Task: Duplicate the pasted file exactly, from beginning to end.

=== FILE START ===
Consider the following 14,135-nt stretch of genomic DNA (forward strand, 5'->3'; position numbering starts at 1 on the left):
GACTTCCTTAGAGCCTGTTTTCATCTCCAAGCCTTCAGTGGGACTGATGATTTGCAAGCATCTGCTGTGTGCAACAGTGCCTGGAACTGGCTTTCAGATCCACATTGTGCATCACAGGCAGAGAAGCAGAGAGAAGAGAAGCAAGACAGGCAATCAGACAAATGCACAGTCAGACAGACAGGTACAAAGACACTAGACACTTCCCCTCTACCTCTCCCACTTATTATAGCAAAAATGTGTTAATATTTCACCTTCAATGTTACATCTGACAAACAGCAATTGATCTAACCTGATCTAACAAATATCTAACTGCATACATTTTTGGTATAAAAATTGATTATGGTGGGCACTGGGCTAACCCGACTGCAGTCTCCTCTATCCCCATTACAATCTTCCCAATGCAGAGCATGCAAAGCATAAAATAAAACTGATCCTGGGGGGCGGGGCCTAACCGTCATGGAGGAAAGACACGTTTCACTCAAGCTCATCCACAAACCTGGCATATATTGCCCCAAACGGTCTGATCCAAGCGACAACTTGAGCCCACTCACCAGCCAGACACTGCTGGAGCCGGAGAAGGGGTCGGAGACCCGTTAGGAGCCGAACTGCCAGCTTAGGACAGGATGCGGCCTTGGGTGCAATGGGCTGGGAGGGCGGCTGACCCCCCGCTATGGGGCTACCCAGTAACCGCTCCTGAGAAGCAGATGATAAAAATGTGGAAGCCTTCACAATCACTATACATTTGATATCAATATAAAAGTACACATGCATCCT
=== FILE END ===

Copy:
Consider the following 14,135-nt stretch of genomic DNA (forward strand, 5'->3'; position numbering starts at 1 on the left):
GACTTCCTTAGAGCCTGTTTTCATCTCCAAGCCTTCAGTGGGACTGATGATTTGCAAGCATCTGCTGTGTGCAACAGTGCCTGGAACTGGCTTTCAGATCCACATTGTGCATCACAGGCAGAGAAGCAGAGAGAAGAGAAGCAAGACAGGCAATCAGACAAATGCACAGTCAGACAGACAGGTACAAAGACACTAGACACTTCCCCTCTACCTCTCCCACTTATTATAGCAAAAATGTGTTAATATTTCACCTTCAATGTTACATCTGACAAACAGCAATTGATCTAACCTGATCTAACAAATATCTAACTGCATACATTTTTGGTATAAAAATTGATTATGGTGGGCACTGGGCTAACCCGACTGCAGTCTCCTCTATCCCCATTACAATCTTCCCAATGCAGAGCATGCAAAGCATAAAATAAAACTGATCCTGGGGGGCGGGGCCTAACCGTCATGGAGGAAAGACACGTTTCACTCAAGCTCATCCACAAACCTGGCATATATTGCCCCAAACGGTCTGATCCAAGCGACAACTTGAGCCCACTCACCAGCCAGACACTGCTGGAGCCGGAGAAGGGGTCGGAGACCCGTTAGGAGCCGAACTGCCAGCTTAGGACAGGATGCGGCCTTGGGTGCAATGGGCTGGGAGGGCGGCTGACCCCCCGCTATGGGGCTACCCAGTAACCGCTCCTGAGAAGCAGATGATAAAAATGTGGAAGCCTTCACAATCACTATACATTTGATATCAATATAAAAGTACACATGCATCCT